Global assessment of psychological, social and occupational functioning (GAF). Got rid of this Axis in
DSM V. 0100 scale of how good you are doing.
Ethnic/ Cultural Considerations
DSMV is a little better at this. DSM IV includes 25 culture bound syndromes. ex. Amok. Acting
irrationally, temperamental, etc, to express anxiety. Culture can influence a person very directly. Risk
factor, types of symptoms experienced, willingness to seek help, availability of treatments, etc.
Dis not take on a dimensional approach to diagnoses. Removed axial criteria. Axis 1 and 2 categories are
arbitrary. Designed to be harmonized with ICD 11. Nototherwisespecified disorders were replaced with
Other specified disorder (meet some but not all of the symptoms for a disorder, but are obviously
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clinically distressed) and Unspecified disorder (Clinician doesn’t want to say what type of disorder the
patient has right away. Because of the state the patient is in don’t want to tell them right away).
Yes and no. Lots of categories within a disorder.
Treatments that target neurological factors
Is the new treatment more effective than no treatment?
Effective because of whats in it or patient expectations?
More effective than other treatments?
Are side effects worth it?
Therapy worth it? Make patients into a worse state than when they came in.
Positive effect of a medically inert substance or procedure. Can be strengthened or weakened by outward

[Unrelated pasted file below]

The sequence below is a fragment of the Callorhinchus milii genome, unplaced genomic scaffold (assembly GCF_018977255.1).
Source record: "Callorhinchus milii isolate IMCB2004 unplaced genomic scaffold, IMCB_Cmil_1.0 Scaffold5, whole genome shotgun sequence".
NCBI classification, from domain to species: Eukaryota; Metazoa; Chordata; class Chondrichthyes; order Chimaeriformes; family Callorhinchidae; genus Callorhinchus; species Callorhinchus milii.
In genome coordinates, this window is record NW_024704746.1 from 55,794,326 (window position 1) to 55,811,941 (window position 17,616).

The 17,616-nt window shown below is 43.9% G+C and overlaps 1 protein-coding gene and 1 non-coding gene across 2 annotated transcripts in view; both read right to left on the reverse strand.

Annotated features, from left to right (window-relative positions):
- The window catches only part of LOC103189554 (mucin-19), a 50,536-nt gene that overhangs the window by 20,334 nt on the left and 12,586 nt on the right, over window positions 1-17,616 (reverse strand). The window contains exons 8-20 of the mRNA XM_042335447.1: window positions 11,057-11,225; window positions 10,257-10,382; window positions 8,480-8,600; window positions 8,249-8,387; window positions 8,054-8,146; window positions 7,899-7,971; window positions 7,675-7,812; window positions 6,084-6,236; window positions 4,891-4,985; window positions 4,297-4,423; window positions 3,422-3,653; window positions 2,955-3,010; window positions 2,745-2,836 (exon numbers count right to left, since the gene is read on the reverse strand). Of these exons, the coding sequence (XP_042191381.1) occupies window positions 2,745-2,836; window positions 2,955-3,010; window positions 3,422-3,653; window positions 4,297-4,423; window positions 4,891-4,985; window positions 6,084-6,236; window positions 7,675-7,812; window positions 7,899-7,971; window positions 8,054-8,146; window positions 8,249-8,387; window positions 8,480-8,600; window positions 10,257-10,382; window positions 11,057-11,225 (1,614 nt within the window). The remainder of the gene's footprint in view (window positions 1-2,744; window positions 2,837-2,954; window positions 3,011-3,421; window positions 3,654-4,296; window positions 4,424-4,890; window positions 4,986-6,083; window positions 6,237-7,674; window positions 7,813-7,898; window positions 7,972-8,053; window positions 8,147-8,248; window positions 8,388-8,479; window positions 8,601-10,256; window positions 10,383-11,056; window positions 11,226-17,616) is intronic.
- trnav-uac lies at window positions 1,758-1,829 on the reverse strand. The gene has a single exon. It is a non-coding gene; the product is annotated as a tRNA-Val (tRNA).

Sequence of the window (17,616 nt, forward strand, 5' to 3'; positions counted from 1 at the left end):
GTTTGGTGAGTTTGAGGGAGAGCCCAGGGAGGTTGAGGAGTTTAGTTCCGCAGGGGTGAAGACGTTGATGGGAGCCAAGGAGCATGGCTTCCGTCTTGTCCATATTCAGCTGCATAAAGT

qualities of the placebo and how it is administered. Taking more placebo pills has a greater effect.
Provider is more interested and supportive. Patients told placebo is more expensive. Patients may not
truly be blinded in double blind studies. May need to use an active placebo. Mimics the side effects of an
actual medication, but does not affect the symptoms.
Chapter 4: Research Methods
When participants leave a study. On average more than half of those who begin a treatment in a study do
not complete it. Can affect results. Decision can yield either (+) or () findings.
Helpful aspects of therapy. Shared by all types of psychotherapy. Opportunities to express problems.
Some explanation and understanding of the problems. Opportunity to obtain support, feedback and
advice. Encouragement to take appropriate risks and achieve a sense of mastery. Hope and a positive
relationship. Give patients Working Alliance Inventories to fill out at the end of sessions, studies, etc.
Characteristics of a particular treatment or technique that lead it to have unique benefits. Above and